TV characters based on real people are as popular as ever. What better source to draw upon than real life? After all, real life is stranger than fiction. People who inspired TV characters can be horrifying while some can be inspirational. Some, like Lady Gaga's character on American Horror Story: Hotel are based off one of the most notorious serial killers in history.
Others, like Moe from The Simpsons, are based off famous athletes who retired from the sport but kept their feisty spirit alive. They are politicians, mob bosses and even an eccentric next door neighbor. What all of these people have in common is their mark as inspirations for some of the most memorable characters on television.
Let's check out some fictional characters based on real people and see if you guessed they were real all along.
The Countess Played by Lady Gaga - AHS: HotelPhoto: FX/Wikimedia
Countess Elizabeth Báthory de Ecsed lived in Hungary in the 1600s, and believed if she drank the blood of young women she could live forever. According to lore, her husband even built her a custom torture chamber to murder her young victims. They were servants of the castle, local peasant girls, and eventually girls born of nobility. It was her aristocratic victims that eventually got her caught.
Bathory was convicted of multiple murders. The family’s fortune and status saved her from execution, but she was confined to a small room in the Csejte Castle in what is now Slovakia until her death in 1614. She holds Guinness World Record for the most prolific serial killer with at least 650 deaths, according to a servant who testified at the Countess’s trial.
Lady Gaga's character on American Horror Story: Hotel, The Countess, also has a petulance for blood. Unlike her inspiration, she drinks blood instead of bathing in it.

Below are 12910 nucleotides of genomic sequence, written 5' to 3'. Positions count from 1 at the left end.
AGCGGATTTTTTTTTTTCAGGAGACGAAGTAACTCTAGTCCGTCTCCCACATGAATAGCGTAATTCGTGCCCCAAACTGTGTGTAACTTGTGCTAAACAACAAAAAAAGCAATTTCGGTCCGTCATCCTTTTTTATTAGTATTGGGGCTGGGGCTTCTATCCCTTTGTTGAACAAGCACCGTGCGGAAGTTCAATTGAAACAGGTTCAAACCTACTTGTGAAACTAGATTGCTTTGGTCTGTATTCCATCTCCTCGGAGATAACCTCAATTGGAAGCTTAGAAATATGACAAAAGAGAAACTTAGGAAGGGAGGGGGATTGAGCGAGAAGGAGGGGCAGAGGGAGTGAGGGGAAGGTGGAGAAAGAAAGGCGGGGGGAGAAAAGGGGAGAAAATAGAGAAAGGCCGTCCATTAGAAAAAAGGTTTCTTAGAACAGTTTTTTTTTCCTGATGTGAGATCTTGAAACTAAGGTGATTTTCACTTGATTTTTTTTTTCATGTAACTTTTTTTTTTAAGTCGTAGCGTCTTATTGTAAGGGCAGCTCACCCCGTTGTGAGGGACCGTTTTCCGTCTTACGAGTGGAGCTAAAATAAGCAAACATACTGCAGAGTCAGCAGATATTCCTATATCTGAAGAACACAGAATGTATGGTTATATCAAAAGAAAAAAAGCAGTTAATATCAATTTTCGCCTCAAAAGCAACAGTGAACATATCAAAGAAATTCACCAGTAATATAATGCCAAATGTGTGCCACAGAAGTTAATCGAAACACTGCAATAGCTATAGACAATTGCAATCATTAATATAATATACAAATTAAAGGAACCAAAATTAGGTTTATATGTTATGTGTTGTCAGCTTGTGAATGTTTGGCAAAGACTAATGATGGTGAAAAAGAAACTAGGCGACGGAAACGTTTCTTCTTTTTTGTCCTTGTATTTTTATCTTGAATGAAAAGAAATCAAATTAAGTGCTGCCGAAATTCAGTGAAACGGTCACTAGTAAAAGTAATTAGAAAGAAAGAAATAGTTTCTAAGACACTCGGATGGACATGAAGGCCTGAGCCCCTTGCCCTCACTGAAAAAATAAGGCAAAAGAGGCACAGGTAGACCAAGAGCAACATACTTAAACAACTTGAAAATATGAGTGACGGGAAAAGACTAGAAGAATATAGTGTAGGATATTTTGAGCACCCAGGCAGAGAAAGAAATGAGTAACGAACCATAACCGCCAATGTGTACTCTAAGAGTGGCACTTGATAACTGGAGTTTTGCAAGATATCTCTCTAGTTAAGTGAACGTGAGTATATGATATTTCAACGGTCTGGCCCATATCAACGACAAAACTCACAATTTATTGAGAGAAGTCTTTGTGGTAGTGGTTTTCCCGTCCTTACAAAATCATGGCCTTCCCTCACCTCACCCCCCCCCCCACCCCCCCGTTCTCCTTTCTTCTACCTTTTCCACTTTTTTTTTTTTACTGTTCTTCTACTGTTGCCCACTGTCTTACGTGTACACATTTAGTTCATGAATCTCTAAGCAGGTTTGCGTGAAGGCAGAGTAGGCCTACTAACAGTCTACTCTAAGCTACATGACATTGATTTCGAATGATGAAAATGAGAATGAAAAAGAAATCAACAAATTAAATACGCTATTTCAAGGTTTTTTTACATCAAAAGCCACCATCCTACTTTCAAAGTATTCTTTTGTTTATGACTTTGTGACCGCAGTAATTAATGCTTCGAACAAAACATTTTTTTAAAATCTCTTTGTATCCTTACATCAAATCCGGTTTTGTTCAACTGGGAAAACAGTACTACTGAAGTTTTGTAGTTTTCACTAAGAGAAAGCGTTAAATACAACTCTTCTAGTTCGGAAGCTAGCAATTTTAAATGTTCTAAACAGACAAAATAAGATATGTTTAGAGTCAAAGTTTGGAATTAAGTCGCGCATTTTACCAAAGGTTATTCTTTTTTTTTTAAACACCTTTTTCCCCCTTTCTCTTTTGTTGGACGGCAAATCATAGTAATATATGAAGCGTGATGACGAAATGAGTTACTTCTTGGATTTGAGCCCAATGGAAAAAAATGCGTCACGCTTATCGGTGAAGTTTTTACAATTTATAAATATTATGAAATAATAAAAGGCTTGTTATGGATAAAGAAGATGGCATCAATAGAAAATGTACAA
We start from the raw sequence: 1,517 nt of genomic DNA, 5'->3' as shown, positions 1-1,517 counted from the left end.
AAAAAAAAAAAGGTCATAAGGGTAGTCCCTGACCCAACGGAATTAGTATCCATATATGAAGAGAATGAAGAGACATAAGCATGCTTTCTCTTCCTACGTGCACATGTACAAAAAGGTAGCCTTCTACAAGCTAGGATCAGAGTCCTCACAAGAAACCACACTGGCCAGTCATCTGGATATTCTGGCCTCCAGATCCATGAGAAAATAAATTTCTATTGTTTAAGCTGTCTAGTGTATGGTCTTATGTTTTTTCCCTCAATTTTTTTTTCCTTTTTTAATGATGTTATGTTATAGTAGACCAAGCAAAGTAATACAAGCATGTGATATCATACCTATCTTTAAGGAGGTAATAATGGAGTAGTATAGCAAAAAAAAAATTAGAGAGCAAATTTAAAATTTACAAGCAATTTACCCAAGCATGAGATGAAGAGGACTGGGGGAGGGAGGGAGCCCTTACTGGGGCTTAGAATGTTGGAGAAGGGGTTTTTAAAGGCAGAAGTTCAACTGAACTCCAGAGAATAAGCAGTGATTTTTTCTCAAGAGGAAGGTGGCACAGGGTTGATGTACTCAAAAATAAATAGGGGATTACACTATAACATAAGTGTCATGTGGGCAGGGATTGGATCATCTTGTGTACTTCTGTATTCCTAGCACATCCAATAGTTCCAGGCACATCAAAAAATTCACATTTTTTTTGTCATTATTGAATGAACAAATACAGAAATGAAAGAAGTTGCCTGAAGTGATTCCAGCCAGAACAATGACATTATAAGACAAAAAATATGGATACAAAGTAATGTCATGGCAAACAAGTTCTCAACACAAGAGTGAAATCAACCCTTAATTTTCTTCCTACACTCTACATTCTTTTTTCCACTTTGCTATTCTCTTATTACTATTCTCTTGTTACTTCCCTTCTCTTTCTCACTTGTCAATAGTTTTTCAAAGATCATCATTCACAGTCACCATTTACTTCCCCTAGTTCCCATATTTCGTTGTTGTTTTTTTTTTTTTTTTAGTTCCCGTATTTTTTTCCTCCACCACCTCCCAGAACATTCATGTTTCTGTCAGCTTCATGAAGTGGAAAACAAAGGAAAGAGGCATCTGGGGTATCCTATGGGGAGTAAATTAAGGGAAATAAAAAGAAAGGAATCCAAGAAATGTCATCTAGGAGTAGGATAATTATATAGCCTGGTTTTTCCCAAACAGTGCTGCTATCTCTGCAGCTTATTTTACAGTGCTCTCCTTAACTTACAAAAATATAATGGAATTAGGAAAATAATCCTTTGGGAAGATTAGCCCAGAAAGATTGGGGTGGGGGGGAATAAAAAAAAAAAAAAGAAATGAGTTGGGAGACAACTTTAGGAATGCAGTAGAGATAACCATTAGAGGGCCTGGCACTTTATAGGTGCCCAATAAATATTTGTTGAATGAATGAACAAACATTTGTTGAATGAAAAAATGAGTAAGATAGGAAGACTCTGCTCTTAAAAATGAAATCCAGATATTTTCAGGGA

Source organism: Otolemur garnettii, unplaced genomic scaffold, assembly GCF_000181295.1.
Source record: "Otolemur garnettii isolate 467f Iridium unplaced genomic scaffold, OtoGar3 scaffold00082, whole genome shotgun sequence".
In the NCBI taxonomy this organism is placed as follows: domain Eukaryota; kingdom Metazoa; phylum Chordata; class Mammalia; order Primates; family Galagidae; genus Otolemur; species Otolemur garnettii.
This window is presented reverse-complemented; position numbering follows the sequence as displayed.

Stand up comedian Kenny Kramer lived across from Seinfeld creator Larry David for six years. When David was creating the show, Kramer’s eccentric notions and habits were too good to leave out. Kramer had a thing for golf, hot tubs, managing bands, and karate artists, as well as cooking up inventions for money.
Michael Richards had insisted his version was created entirely on his own and that he did not study or meet Kramer before taking on the role. The entrance, the mannerisms are all his, he says. But David says the "real" Kramer and the "fake" Kramer have a lot of similarities. In response to the show, the real Kramer made a list of demands for the use of his name and likeness on the show, none of which were met. The show mercilessly parodied those demands.
Don Draper appears to be a composite of giants in the ad world, including Draper Daniels, Albert Lasker, and Emerson Foote. But one man seems to be Draper’s doppelgänger: George Lois.
George Lois was a brilliant ad man, creating campaigns for Jiffy Lube, Xerox, and MTV’s famous “I Want My MTV!” campaign. He was also Don Draperesque in his looks. But the real life Lois had no love for Jon Hamm’s boozy, sexist, and troubled ad man, calling him “a talentless bum.” Lois also said with a wink, “I was more handsome than Don Draper.”
Judy Smith is a real life crisis manager who invented her TV counterpart's signature look, right down to the hair and white coats. Smith works as a corporate fixer who grew up in Northeast Washington D.C. After graduating from law school, she started her company Smith&Company, helping many public figures get out of different jams, including Monica Lewinsky, Michael Vick, Paula Deen and Clarence Thomas.
Her firm was the inspiration for Scandal, and she herself the inspiration for Kerry Washington's Olivia Pope. Unlike her onscreen look-alike, Smith is married with two children and she's never had an affair with a President of the United States.